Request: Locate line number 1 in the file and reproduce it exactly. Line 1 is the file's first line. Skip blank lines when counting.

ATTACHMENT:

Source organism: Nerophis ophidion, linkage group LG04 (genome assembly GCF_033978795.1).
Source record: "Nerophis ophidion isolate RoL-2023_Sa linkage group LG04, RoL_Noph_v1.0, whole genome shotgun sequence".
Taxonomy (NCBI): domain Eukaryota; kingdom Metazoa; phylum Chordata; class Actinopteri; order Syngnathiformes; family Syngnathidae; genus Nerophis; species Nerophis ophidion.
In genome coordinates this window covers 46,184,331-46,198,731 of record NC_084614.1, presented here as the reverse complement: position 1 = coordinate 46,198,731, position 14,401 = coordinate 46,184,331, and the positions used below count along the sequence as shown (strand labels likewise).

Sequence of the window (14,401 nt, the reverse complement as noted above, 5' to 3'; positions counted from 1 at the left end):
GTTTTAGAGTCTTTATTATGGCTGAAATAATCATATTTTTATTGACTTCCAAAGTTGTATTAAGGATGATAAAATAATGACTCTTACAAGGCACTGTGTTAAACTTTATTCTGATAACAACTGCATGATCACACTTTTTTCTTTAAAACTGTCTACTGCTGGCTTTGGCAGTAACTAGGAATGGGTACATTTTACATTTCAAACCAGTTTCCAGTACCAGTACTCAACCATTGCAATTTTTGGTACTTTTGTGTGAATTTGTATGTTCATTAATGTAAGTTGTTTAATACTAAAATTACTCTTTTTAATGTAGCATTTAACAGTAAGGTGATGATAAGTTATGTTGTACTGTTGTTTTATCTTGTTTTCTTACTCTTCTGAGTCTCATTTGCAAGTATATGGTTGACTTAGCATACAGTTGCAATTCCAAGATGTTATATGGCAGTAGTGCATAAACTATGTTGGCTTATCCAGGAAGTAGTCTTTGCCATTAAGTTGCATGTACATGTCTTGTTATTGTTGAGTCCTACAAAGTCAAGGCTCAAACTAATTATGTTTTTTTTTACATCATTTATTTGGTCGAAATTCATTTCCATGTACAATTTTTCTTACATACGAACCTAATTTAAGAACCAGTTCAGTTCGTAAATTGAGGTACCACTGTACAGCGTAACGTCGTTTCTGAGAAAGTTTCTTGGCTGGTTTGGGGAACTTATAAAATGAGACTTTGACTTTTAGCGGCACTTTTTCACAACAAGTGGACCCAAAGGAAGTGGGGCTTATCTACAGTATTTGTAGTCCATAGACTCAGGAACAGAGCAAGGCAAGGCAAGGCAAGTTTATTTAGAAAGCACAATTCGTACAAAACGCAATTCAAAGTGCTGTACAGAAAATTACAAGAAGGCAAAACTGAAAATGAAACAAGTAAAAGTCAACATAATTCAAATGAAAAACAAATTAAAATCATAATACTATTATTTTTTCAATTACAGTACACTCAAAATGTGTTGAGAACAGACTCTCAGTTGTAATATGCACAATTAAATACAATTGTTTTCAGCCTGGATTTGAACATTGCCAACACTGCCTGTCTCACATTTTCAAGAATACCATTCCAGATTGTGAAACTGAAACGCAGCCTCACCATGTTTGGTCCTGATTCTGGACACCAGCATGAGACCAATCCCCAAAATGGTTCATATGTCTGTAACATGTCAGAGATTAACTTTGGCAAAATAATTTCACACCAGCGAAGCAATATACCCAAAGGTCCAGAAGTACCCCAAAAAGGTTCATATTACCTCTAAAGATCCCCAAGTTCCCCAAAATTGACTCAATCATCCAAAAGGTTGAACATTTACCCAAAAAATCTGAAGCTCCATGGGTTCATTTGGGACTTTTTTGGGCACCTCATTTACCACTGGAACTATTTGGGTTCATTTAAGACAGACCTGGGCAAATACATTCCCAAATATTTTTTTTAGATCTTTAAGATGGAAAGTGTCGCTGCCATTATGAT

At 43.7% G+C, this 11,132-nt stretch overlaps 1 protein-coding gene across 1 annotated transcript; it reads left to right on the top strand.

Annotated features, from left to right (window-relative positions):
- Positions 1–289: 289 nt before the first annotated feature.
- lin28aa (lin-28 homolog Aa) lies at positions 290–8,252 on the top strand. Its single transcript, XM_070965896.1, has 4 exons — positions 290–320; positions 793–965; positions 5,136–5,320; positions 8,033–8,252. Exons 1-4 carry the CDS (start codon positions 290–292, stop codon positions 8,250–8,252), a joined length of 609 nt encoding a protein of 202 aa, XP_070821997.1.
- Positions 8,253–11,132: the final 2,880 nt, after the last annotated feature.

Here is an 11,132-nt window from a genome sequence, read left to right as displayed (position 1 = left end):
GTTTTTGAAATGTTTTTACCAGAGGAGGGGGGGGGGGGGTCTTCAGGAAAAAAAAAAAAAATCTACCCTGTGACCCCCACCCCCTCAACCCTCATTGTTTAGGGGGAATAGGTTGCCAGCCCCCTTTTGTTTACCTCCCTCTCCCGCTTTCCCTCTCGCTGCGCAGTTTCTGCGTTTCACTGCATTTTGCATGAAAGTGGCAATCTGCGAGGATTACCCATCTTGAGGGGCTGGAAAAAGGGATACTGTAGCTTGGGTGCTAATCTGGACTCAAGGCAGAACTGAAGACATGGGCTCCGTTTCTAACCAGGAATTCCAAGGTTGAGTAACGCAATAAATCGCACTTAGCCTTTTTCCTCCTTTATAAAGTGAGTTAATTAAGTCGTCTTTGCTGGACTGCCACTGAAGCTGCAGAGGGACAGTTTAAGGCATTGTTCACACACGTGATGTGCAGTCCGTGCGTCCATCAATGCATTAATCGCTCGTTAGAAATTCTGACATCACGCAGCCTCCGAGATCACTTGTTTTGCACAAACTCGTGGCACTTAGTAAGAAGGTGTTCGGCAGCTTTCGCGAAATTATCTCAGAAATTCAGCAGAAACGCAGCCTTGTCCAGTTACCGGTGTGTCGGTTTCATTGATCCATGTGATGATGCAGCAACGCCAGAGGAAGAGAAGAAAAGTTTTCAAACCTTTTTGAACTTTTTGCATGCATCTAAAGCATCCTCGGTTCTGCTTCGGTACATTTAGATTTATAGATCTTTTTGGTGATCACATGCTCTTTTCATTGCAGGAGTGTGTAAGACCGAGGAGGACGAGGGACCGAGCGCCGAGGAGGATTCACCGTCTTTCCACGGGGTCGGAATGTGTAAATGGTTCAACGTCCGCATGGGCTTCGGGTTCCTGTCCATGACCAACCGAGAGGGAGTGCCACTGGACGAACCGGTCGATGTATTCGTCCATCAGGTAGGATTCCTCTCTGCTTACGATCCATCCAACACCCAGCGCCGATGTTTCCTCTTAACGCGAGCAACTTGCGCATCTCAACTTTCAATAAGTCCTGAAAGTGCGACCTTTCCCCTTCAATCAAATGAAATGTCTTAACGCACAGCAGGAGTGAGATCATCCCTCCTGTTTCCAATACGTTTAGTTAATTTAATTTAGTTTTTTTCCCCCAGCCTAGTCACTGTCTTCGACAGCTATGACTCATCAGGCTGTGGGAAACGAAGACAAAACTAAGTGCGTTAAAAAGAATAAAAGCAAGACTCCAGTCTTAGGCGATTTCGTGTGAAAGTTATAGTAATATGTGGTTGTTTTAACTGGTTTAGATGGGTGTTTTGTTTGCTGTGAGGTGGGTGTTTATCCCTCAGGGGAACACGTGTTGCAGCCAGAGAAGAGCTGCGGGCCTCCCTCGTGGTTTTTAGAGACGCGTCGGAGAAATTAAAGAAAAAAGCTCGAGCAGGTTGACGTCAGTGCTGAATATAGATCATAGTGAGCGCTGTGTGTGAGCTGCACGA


Source organism: Nerophis ophidion, linkage group LG04 (genome assembly GCF_033978795.1).